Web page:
Have you ever suffered from this nagging fear that being good is not good enough? If yes, you know what it feels like. I do too.
I can’t put a date or remember a day when it started. But since childhood, I had this urge to be perfect at whatever I did. And sadly, my parents took great pride in seeing how perfectly their daughter did everything—whether it was wearing her school uniform or sitting in like a ‘lady’. Their smiles were a source of encouragement. Slowly, like a numbing poison, the urge only grew worse. I wanted to excel everywhere—be the best performer in school, shine amidst a party, be the best daughter and what not.
Even after marriage, everyone in my new family, including my husband, started referring to me as the ‘perfectionist’. What should have been a cause of worry, only seemed to please me. The same urge for perfection persisted and I started balancing work and life like I was born for it. But slowly things started falling apart and how!
Every time, I saw a lag, be it my personal, specifically my marriage, or professional life, something inside me used to snap. My husband had a feeling that whatever he did, be it a surprise dinner or a vacation, nothing seemed to match my standards. I would appreciate his gesture, but that little critic inside me, the devil, will rear her head and will always find something lacking. It’s not that I enjoyed doing it but I just could not help it.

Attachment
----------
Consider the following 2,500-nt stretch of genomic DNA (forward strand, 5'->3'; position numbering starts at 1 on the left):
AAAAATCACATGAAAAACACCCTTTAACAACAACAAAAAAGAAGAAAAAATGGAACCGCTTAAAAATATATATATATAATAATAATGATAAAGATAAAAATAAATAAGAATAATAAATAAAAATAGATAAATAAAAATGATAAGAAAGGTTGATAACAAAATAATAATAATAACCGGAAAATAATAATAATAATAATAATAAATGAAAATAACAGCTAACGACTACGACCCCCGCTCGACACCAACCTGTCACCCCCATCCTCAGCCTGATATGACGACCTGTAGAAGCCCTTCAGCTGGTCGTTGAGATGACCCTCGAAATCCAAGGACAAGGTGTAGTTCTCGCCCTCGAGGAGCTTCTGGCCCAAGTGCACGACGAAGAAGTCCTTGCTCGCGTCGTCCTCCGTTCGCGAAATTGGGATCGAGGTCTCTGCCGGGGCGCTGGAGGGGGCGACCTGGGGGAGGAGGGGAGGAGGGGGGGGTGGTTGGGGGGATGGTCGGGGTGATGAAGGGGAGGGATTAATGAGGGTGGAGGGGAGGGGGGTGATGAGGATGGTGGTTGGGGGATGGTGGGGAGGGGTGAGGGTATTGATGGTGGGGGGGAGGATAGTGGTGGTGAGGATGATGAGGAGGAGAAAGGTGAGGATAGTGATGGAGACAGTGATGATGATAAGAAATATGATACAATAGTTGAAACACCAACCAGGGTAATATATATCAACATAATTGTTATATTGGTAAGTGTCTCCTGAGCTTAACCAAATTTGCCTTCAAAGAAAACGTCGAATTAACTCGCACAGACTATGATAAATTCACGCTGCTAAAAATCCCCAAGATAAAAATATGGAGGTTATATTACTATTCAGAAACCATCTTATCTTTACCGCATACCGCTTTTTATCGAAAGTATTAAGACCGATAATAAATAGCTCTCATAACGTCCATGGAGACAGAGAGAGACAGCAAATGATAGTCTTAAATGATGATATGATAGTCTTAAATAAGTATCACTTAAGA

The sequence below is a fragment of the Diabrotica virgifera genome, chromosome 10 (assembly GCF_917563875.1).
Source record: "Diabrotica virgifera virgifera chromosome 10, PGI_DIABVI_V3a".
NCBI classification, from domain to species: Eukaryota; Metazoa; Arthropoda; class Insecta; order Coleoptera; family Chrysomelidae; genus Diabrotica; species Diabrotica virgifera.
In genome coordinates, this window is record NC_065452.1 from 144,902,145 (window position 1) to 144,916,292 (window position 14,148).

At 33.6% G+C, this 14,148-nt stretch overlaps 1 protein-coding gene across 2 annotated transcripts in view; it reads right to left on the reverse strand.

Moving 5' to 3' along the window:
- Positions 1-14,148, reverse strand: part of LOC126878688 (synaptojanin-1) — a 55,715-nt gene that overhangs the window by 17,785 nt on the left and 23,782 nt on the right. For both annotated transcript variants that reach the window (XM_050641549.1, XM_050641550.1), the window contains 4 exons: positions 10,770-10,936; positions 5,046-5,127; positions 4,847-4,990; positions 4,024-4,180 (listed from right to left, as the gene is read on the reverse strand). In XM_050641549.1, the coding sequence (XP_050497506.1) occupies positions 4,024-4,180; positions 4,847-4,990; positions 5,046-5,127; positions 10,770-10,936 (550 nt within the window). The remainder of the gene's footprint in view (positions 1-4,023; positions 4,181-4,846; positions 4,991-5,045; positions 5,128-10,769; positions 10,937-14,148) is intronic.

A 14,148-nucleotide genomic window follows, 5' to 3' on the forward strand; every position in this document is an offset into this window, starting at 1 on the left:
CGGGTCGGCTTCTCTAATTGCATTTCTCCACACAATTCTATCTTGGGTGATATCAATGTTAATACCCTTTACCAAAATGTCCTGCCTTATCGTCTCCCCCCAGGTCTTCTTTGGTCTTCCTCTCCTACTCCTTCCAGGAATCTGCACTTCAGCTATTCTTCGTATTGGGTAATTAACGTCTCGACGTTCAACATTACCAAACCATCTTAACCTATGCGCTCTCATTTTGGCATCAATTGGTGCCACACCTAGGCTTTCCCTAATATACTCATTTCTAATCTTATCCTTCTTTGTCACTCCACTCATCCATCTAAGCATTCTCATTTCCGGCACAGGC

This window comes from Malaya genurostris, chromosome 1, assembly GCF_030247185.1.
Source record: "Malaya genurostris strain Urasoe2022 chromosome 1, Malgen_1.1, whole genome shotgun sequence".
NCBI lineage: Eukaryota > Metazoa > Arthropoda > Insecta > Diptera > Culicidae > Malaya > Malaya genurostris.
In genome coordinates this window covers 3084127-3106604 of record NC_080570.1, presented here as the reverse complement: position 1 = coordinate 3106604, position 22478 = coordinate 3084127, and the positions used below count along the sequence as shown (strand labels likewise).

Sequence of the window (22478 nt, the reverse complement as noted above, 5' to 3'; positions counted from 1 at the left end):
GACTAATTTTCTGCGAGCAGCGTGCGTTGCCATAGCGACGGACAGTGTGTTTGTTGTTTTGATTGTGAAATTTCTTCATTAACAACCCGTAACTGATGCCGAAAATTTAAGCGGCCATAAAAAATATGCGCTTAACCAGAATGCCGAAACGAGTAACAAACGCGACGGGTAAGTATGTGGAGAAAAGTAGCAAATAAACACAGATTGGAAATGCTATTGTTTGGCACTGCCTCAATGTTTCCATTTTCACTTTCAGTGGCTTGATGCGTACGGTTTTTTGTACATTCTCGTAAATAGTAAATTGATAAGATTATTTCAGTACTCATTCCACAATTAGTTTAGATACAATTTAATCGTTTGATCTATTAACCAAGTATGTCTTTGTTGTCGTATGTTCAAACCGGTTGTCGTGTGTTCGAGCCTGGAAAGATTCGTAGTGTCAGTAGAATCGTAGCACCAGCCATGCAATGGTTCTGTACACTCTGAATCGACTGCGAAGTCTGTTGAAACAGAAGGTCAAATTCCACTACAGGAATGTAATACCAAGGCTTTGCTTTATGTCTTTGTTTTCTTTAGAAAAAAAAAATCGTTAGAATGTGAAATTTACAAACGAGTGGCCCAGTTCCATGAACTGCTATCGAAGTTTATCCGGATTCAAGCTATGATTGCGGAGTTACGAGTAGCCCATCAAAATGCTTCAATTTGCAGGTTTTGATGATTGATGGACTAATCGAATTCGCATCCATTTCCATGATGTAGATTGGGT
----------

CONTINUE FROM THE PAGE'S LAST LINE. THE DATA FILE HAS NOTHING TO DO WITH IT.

And the biggest challenge came when I became a mother. My perfectly balanced world seemed to spin off the axis and things started happening, which were beyond my control and liking. I was diagnosed with postpartum depression and the doctor said it will wear off gradually. But I was too impatient and wanted my perfect life back.

It was during those tumultuous days, I met my husband’s aunt. Something about her calm composure rubbed off on me and it didn’t take long before we became friends. She was a divorcee in her mid-sixties and is a motivational speaker. She told me about her ugly marriage and how her once perfect life turned into hell. We started talking about life and our expectations from it every day. Somehow she sensed that I was walking on a dangerous precipice. Something she said stuck with me forever—“In our pursuit for perfection, we overlook the things that are already perfect. How often do you wake up and appreciate a perfect sunrise or the perfectly brewed cup of coffee? Doesn’t your child’s toothless smile, melt your heart? Or, appreciate the warm hug you receive from your husband after he returns home? No wonder that sunrise would remind you of another tedious day that lies ahead and you might feel sad about it. Or you will miss the toothless smile of your child because you would be busy doing something else. As your husband hugs you, you would rebuke him of returning home late or complain about the things that need to be done. Happiness lies in the small things we have in our life, we don’t need to work to be happy.”

Do you know what’s the biggest challenge for a perfectionist? It’s to stop looking for perfection. But I am learning to take every day as it comes. I have embarked on a new journey where being perfect is my least priority. It’s difficult but I am sure I will make it.

–By Priya Gulati

Source: indiatimes.com